Bears in the Streets: Three Journeys across a Changing Russia

Occasionally reading mediocre books can give a writer both hope and despair—hope that she’ll eventually get off her tuchus to do such a thing and despair that if she does it, she’ll churn out a similar piece of tepid prose. Lisa Dickey’s book was not very good, but I read it anyway. I will not get those two hours back, but I persevered. We can’t always read top quality books in life.

Basic premise is that she lucks into a cross-country journey with a photojournalist back in 1995, decides to re-do the trip 10 years later with a different photographer then another 10 years later by herself. As I read increasingly boring travel tales which any woman-on-the-street could provide, I wondered if her choice to do it alone stemmed from not being able to find someone to do it with her. (See also: her original photographer opting out of the 2005 trip)

We’re regaled with the mind-numbing details of travel horror I’ve come to expect from lending half an ear to older relatives back from cruises where the fitness center didn’t have a band-aid. Dickey spares no detail, telling us about waking up in a wet bed from her own diarrhea, being subjected to a smoking room in a non-smoking hotel, her laptop dying then miraculously resurrecting itself, leaving her backpack behind to find nothing stolen only later to have a thief steal her wallet, yawn I am falling asleep here trying to remember all the dry dusty bits.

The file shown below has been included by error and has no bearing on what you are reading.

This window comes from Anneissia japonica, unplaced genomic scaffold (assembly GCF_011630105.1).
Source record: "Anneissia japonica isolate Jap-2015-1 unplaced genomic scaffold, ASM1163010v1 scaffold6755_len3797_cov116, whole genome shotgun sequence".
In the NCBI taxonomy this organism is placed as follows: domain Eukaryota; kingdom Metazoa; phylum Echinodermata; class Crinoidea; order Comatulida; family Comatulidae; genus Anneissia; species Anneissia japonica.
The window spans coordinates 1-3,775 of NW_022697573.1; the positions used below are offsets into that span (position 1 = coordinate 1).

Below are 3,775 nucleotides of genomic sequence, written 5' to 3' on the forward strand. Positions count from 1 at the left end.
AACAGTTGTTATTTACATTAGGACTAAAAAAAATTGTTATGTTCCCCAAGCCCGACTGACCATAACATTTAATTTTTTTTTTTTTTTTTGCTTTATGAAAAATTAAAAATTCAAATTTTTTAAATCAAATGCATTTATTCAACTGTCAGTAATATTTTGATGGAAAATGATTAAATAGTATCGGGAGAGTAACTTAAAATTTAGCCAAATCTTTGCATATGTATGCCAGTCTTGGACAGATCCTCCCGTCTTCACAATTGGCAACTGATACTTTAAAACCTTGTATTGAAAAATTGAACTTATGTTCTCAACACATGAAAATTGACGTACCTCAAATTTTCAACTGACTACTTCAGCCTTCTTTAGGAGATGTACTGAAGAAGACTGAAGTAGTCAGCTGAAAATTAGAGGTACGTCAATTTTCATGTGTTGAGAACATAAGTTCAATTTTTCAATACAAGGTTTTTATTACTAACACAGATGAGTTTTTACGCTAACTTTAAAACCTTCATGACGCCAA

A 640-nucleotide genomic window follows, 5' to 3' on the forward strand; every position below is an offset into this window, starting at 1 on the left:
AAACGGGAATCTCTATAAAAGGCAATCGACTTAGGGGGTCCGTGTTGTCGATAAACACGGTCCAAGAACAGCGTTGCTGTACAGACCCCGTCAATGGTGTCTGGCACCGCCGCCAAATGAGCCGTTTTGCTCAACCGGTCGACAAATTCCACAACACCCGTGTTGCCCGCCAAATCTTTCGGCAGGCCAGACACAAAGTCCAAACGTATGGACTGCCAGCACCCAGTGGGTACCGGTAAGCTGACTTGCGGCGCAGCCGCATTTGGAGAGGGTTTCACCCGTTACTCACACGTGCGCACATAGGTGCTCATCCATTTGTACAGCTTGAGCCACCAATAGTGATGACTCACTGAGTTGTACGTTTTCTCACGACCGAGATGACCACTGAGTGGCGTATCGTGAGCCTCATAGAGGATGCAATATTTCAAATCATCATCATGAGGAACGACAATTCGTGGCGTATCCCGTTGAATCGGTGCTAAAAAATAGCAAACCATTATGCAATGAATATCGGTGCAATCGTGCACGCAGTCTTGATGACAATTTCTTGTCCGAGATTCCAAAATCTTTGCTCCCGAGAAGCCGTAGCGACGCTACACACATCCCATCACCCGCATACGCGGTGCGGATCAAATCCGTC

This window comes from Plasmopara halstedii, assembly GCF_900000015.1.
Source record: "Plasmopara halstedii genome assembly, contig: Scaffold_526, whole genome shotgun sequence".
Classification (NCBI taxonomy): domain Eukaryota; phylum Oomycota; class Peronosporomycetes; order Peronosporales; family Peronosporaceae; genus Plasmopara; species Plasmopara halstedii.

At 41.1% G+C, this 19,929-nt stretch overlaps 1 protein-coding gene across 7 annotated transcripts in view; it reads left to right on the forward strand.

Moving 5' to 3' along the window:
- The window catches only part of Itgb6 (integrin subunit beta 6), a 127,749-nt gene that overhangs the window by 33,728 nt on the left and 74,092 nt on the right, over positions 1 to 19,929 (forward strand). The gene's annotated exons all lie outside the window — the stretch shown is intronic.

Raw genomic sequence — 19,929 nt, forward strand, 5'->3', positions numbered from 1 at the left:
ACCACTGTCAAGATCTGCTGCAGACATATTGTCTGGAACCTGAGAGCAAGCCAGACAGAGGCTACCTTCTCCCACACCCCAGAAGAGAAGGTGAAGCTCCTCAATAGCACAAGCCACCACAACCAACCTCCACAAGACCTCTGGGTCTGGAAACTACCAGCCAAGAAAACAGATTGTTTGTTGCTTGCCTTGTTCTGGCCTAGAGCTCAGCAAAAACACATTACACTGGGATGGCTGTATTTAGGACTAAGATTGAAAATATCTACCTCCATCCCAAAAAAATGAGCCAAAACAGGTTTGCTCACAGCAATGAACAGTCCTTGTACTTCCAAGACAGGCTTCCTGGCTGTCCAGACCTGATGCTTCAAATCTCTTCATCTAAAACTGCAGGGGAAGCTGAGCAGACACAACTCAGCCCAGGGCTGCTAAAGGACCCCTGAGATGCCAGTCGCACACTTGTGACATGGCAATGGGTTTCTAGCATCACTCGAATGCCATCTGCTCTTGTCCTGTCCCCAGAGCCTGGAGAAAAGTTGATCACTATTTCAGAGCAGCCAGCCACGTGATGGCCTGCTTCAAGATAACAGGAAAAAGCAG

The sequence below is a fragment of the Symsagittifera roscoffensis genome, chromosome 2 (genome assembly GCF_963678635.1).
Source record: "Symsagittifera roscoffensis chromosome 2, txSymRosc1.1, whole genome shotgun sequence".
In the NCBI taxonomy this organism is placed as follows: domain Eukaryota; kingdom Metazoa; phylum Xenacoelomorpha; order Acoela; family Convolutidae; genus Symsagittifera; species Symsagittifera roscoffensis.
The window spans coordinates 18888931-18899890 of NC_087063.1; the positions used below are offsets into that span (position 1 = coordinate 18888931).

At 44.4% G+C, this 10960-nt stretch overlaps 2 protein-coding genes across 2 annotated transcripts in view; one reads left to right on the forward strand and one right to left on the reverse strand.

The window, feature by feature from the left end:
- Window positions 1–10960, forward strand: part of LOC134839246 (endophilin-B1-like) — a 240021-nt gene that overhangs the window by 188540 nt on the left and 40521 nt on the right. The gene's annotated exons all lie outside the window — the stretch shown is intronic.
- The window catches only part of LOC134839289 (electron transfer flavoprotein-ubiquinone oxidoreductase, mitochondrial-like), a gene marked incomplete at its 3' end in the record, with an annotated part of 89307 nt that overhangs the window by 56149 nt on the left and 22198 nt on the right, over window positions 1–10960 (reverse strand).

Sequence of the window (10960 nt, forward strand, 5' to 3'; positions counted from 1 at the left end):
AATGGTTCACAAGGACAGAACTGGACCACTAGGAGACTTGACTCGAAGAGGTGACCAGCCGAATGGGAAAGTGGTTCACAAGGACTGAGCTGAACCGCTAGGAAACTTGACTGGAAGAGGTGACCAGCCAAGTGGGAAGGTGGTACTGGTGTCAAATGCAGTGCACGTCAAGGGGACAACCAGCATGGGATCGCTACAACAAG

Mostly she pounces on unsuspecting Russians without prior notice, foisting herself on them, reluctant to tell them she’s gay and married to a woman despite these people reasonably wanting updates of her life since they’ve seen her last. Occasionally there’s some interesting fodder, like the fact that everyone uniformly adores Putin (“everyone loves the winning team”) and thinks the U.S. is meddling in Ukraine.

The book title comes from a phrase she hears several times in her trip, that Americans think Russians are backwards, with bears running in the streets.

No mediocre book would be without a glaring editorial error, which happens on page 165, “David and popped into a store…”